Upper Columbia River water rights will be “profoundly uncertain” until tribal rights to Lake Roosevelt, the state’s largest reservoir, are resolved, according to the Washington Department of Ecology.
At the formal request of one tribe and consent of another, Ecology plans to adjudicate rights to the reservoir. The reservoir backs up behind Grand Coulee Dam and supplies water to irrigate 671,000 acres of farmland.
The state’s three largest irrigation districts contract with the Bureau of Reclamation to receive water. The bureau’s rights date back to 1938, but are “potentially vulnerable to even older tribal claims,” Ecology stated in a report to the Legislature.
“The legal assessment of tribal water rights in the Upper Columbia River, particularly Lake Roosevelt itself, has been a missing piece of this entire management system,” according to Ecology.
A Reclamation spokeswoman on Oct. 29 said the federal agency was aware of the report, but was waiting for Ecology to act.
“Because there is currently no action for the Bureau of Reclamation to take, we are standing by until Ecology’s next steps are communicated,” she said in an email.
“At that time, we will begin working with the Department of the Interior and the federal government to develop our federal response.”
East Columbia Basin Irrigation District general manager Craig Simpson said he doesn’t anticipate the district will be directly involved in court proceedings, but will watch closely and support Reclamation.
“We are all wondering what this will do,” he said. “We don’t know what the implications will be.”
Lake Roosevelt borders the reservations of the Confederated Tribes of the Colville and the Spokane Tribe of Indians. The Colville tribe petitioned Ecology in 2019 to adjudicate Columbia River water rights.
Treaties promise tribes water for their reservations and to preserve off-reservation fishing and hunting, but the rights have not been quantified.
“An adjudication will serve the public interest by removing any uncertainties that result from the tribes’ outstanding claims to significant amounts of senior water rights,” according to the Colville petition.
Ecology calls adjudication a powerful tool to sort out water rights in a basin. The state’s only major adjudication case was filed in Yakima County Superior Court in 1977 and completely resolved in 2019.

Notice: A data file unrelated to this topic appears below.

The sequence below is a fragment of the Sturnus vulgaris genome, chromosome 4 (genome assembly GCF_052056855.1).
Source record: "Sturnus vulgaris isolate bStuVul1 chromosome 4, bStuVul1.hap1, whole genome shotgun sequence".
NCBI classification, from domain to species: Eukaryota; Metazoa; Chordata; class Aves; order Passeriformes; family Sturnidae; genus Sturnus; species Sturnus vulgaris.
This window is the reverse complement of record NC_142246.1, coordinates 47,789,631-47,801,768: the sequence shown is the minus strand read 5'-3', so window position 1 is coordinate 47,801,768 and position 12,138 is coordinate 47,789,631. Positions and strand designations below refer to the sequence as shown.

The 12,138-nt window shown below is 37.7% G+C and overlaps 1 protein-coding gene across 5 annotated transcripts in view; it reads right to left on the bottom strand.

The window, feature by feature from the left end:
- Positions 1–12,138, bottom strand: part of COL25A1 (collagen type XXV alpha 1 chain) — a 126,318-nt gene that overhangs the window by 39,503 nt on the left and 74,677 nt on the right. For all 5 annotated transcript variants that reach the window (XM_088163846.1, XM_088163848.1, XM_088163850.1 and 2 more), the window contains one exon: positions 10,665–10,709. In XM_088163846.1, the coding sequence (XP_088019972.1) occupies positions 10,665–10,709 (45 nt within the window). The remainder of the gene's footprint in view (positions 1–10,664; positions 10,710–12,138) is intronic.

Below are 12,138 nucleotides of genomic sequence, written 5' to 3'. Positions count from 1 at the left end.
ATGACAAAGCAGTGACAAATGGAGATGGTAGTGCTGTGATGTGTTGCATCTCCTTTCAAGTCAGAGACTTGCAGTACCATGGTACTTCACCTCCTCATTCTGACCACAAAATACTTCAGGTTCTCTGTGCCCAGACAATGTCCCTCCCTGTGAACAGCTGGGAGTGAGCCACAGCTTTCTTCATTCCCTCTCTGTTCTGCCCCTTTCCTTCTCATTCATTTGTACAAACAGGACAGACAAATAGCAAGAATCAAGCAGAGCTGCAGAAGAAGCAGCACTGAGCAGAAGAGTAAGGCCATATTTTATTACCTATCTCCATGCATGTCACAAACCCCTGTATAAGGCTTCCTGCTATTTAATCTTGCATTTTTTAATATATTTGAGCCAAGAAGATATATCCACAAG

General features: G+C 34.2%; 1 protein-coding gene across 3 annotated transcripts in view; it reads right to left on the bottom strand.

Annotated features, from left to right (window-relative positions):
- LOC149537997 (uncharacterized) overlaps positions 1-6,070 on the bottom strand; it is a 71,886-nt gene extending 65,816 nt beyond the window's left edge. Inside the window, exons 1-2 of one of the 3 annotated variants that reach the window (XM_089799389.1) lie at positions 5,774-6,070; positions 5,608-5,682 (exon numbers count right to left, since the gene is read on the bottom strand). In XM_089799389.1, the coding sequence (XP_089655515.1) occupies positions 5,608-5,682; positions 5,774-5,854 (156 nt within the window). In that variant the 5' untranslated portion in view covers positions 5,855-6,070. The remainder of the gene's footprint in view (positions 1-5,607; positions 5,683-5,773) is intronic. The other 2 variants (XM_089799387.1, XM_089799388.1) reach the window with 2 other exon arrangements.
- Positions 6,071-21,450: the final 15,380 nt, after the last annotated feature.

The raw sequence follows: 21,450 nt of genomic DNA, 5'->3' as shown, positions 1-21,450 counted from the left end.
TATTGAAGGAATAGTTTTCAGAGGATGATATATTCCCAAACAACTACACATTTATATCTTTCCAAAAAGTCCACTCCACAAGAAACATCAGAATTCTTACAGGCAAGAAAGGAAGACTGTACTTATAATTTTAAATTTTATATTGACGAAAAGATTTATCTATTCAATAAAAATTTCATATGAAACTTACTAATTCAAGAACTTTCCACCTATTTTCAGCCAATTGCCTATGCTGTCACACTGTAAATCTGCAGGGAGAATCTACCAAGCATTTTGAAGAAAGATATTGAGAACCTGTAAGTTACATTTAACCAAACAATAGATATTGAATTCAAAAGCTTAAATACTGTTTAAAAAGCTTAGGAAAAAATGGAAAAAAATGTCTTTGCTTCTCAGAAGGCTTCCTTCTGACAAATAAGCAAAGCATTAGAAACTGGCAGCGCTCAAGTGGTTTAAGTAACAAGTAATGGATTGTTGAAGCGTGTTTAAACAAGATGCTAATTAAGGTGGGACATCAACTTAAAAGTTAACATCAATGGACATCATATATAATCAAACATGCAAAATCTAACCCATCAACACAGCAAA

Ecology has now turned its attention to Lake Roosevelt and the Nooksack River Basin in northwest Washington, anticipating the new adjudications would be done quicker, but still take more than 15 years.
The Nooksack adjudication will involve far more water-right holders. “However, due to the senior claims of the tribes to Columbia River Project water, this area is the most profoundly uncertain and vulnerable of any in the state,” according to Ecology.
The department has asked for $1 million to begin the adjudication cases. Even if lawmakers deny the funding request, Ecology will continue to prepare the cases, a department spokeswoman said. The Lake Roosevelt adjudication would most likely be filed in Spokane County Superior Court, she said.
Grand Coulee Dam controls the flow of the Columbia River, creating the 151-mile long Lake Roosevelt. Folk singer Woody Guthrie celebrated the dam: “I’ll settle this land, boys, and work like a man/I’ll water my crops from Grand Coulee Dam.”
Ecology’s report says that the agriculture, grazing, logging and development that followed the dam’s construction degraded habitat and caused an invasion of non-native species. Climate change models show conditions for habitat will worsen, according to Ecology.
The spokeswoman said climate change and declining habitat make adjudication urgent, but Ecology’s recommendations to the court will be based on a water right’s date, quantity, place and purpose.
“We do NOT balance between water users and fish,” the spokeswoman wrote in an email. “It is not a policy discussion.”